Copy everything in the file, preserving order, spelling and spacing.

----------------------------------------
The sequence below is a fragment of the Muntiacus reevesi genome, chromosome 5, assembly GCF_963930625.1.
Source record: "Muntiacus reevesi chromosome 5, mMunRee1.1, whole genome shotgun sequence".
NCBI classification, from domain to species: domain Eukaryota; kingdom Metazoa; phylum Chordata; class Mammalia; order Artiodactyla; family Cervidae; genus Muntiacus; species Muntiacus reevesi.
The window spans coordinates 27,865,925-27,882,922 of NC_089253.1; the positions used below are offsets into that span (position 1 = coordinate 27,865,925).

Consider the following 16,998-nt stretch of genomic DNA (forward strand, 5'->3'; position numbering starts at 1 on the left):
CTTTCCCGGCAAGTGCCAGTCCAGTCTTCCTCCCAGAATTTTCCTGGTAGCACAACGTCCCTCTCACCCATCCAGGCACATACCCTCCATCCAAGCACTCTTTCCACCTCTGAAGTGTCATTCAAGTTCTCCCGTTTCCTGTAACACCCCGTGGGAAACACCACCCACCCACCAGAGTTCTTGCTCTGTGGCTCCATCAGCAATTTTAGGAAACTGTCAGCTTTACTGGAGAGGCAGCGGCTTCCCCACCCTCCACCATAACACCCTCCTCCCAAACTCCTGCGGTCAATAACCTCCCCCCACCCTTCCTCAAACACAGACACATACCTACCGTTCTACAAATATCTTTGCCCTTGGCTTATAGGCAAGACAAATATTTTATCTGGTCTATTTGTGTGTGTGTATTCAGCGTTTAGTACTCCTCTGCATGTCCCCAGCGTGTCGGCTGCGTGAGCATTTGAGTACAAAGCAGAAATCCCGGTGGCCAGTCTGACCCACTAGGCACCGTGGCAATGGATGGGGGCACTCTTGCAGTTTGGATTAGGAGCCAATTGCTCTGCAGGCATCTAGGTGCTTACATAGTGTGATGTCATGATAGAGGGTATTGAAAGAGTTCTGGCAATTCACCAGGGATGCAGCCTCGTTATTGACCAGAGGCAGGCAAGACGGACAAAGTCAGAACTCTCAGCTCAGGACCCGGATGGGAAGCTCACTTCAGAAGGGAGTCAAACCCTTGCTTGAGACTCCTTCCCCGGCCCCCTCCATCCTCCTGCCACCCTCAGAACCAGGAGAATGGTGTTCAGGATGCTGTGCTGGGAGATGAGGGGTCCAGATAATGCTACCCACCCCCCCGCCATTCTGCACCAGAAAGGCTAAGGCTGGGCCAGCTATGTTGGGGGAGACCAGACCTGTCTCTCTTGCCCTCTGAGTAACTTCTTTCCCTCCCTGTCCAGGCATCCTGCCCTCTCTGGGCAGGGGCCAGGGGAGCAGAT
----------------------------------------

The sequence below is a fragment of the Muntiacus reevesi genome, chromosome 5, assembly GCF_963930625.1.
Source record: "Muntiacus reevesi chromosome 5, mMunRee1.1, whole genome shotgun sequence".
NCBI classification, from domain to species: domain Eukaryota; kingdom Metazoa; phylum Chordata; class Mammalia; order Artiodactyla; family Cervidae; genus Muntiacus; species Muntiacus reevesi.
The window spans coordinates 27,865,925-27,882,922 of NC_089253.1; the positions used below are offsets into that span (position 1 = coordinate 27,865,925).

Consider the following 16,998-nt stretch of genomic DNA (forward strand, 5'->3'; position numbering starts at 1 on the left):
CTTTCCCGGCAAGTGCCAGTCCAGTCTTCCTCCCAGAATTTTCCTGGTAGCACAACGTCCCTCTCACCCATCCAGGCACATACCCTCCATCCAAGCACTCTTTCCACCTCTGAAGTGTCATTCAAGTTCTCCCGTTTCCTGTAACACCCCGTGGGAAACACCACCCACCCACCAGAGTTCTTGCTCTGTGGCTCCATCAGCAATTTTAGGAAACTGTCAGCTTTACTGGAGAGGCAGCGGCTTCCCCACCCTCCACCATAACACCCTCCTCCCAAACTCCTGCGGTCAATAACCTCCCCCCACCCTTCCTCAAACACAGACACATACCTACCGTTCTACAAATATCTTTGCCCTTGGCTTATAGGCAAGACAAATATTTTATCTGGTCTATTTGTGTGTGTGTATTCAGCGTTTAGTACTCCTCTGCATGTCCCCAGCGTGTCGGCTGCGTGAGCATTTGAGTACAAAGCAGAAATCCCGGTGGCCAGTCTGACCCACTAGGCACCGTGGCAATGGATGGGGGCACTCTTGCAGTTTGGATTAGGAGCCAATTGCTCTGCAGGCATCTAGGTGCTTACATAGTGTGATGTCATGATAGAGGGTATTGAAAGAGTTCTGGCAATTCACCAGGGATGCAGCCTCGTTATTGACCAGAGGCAGGCAAGACGGACAAAGTCAGAACTCTCAGCTCAGGACCCGGATGGGAAGCTCACTTCAGAAGGGAGTCAAACCCTTGCTTGAGACTCCTTCCCCGGCCCCCTCCATCCTCCTGCCACCCTCAGAACCAGGAGAATGGTGTTCAGGATGCTGTGCTGGGAGATGAGGGGTCCAGATAATGCTACCCACCCCCCCGCCATTCTGCACCAGAAAGGCTAAGGCTGGGCCAGCTATGTTGGGGGAGACCAGACCTGTCTCTCTTGCCCTCTGAGTAACTTCTTTCCCTCCCTGTCCAGGCATCCTGCCCTCTCTGGGCAGGGGCCAGGGGAGCAGAT